Saturday, May 07, 2011

Configuration with FuseSource Fabric

From a high level, ZooKeeper can be seen as a replicated tree, and Fabric uses this tree to store the configuration of the various agents (we call Agent, any Karaf instance connected to the same Fabric cluster).

Fabric defines a notion of profile, which is a "kind" of agent. We can define different profiles for various applications we want to deploy in Karaf, for example an ActiveMQ broker or a web server. A given agent can be assigned multiple profiles, allowing a single Karaf instance to serve multiple purposes.

To configure a Karaf instance, Fabric uses the ConfigAdmin OSGi service which is the standard way to push configurations to OSGi applications. An agent will have a bundle deployed which will monitor the ZooKeeper tree and update the configurations according to the profiles it has been assigned. Each bundle will then automatically be notified of the changes through the ConfigAdmin service.

It is often the case that configurations are mostly the same between several nodes, but to one or two parameters that may change. In order to increase sharing between profiles, profiles can inherit other profiles. The actual configurations are computed using an overlay mechanism so that the parent's configurations are overriden by the children ones.

The zookeeper layout for the configurations is setup using the following nodes in the zookeeper tree:
/fabric/configs/agents/{agent}
/fabric/configs/versions/{version}/agents/{agent}
/fabric/configs/versions/{version}/profiles/{profile}


The first node contains the {version} used for a given agent. I'll explain more about versions in a later post. Once we have the version, we can go the the second node which will give the list of profiles assigned to that node. The computation is done by going to the list of parents and retrieving the configurations maps which are organized as following:
 /.../{profile}/{pid}/{key}

A profile can contain any number of such nodes, which gives a map (indexed by the {pid}) of maps (indexed by the {key}) and which values are the content of the node. A special value #deleted# can be used to flag a {pid} or {key} as deleted so that it won't appear in the overlaid configuration. The {pid} will be used as the OSGi configuration pid and the contents will be the various {key}s defined. Note that a {pid}containing a dash will be identified as a factory pid.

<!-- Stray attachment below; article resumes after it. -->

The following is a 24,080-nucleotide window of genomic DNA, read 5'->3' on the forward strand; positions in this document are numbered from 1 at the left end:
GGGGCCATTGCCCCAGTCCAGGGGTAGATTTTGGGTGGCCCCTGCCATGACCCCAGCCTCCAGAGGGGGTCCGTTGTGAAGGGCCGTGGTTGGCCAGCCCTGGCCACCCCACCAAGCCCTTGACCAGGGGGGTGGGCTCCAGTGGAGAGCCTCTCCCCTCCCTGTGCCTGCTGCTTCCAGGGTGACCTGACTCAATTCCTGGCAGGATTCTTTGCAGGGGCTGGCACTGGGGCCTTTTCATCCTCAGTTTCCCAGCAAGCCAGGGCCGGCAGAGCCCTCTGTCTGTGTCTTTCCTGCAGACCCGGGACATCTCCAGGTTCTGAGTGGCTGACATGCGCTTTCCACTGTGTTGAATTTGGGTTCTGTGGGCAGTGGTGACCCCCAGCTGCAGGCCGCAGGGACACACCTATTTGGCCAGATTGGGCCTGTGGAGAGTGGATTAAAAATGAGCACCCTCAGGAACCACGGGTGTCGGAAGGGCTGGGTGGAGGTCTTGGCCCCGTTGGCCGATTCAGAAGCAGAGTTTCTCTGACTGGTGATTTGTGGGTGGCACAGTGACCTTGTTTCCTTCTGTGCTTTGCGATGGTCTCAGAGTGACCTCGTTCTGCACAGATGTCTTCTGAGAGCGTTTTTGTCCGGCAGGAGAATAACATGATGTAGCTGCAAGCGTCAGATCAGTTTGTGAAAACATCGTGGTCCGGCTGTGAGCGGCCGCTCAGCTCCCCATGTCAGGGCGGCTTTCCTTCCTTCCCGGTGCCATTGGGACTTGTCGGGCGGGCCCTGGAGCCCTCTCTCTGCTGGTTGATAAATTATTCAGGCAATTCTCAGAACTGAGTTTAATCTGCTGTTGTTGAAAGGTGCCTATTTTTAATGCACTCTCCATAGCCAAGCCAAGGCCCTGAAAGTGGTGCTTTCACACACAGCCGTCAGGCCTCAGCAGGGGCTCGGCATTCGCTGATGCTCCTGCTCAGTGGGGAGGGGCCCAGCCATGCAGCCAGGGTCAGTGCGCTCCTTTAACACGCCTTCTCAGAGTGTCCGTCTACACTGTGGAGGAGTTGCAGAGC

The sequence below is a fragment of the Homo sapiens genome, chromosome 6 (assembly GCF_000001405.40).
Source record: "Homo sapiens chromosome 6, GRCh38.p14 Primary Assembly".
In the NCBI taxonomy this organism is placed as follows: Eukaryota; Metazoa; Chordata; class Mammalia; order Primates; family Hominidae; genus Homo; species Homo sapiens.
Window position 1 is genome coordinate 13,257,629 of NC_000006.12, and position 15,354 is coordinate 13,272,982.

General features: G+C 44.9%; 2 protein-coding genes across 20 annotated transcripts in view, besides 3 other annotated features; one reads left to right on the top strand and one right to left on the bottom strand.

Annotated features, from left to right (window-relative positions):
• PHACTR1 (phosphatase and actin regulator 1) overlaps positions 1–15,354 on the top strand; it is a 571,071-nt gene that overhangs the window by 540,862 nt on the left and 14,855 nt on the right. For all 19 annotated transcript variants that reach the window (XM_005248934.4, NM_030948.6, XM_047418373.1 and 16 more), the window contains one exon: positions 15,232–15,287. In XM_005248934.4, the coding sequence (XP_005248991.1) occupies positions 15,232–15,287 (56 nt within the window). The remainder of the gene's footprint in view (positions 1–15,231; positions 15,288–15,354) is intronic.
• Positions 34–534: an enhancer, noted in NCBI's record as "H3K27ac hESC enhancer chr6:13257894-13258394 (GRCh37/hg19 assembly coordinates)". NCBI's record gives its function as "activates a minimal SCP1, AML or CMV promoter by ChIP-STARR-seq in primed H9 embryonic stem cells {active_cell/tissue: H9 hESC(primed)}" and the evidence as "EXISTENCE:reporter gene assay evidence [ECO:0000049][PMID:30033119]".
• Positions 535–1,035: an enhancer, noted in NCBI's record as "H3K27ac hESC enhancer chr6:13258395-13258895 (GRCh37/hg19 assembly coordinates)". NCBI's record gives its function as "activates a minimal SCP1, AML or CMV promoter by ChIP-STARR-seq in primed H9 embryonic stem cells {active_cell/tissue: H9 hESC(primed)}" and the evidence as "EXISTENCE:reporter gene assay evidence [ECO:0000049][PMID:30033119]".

After creating creating the ZooKeeper server in Fabric using the fabric:zk-cluster root command, you can experiment with the zookeeper commands and see the changes reflected on agents.

Provisioning is done through this very mechanism. My next post will explain in details how this is done. Stay tuned!

Wednesday, May 04, 2011

Introducing FuseSource Fabric

I'm very pleased to introduce FuseSource Fabric, a distributed configuration, management and provisioning system for the products supported by FuseSource: Apache ServiceMix, Apache Camel, Apache ActiveMQ and Apache CXF.

The user's guide contains lots of informations, so I won't rewrite it all again, but I instead invite you to have a quick look at it. The core Fabric is deployed on top of Apache Karaf and heavily reuses the very mature Apache ZooKeeper project.

I'm really excited about Fabric. I've been working on it since Apache Karaf 2.2.0 has been released and I'm glad to share this work. I won't add much more for now, but stay tuned as I plan to write a number of posts explaining the various parts of Fabric.

Tuesday, May 03, 2011

CamelOne conference


I just want to point out the great conference FuseSource is sponsoring around open source integration and especially Apache Camel. Unfortunately, I won't be able to attend the event as my wife is expecting our sixth child in the coming weeks :-). That would have been a great opportunity to have my copy of the EIP book signed by Gregor though.

You should definitely go there and listen to all the great speakers. Click on the image below for more informations.


CamelOne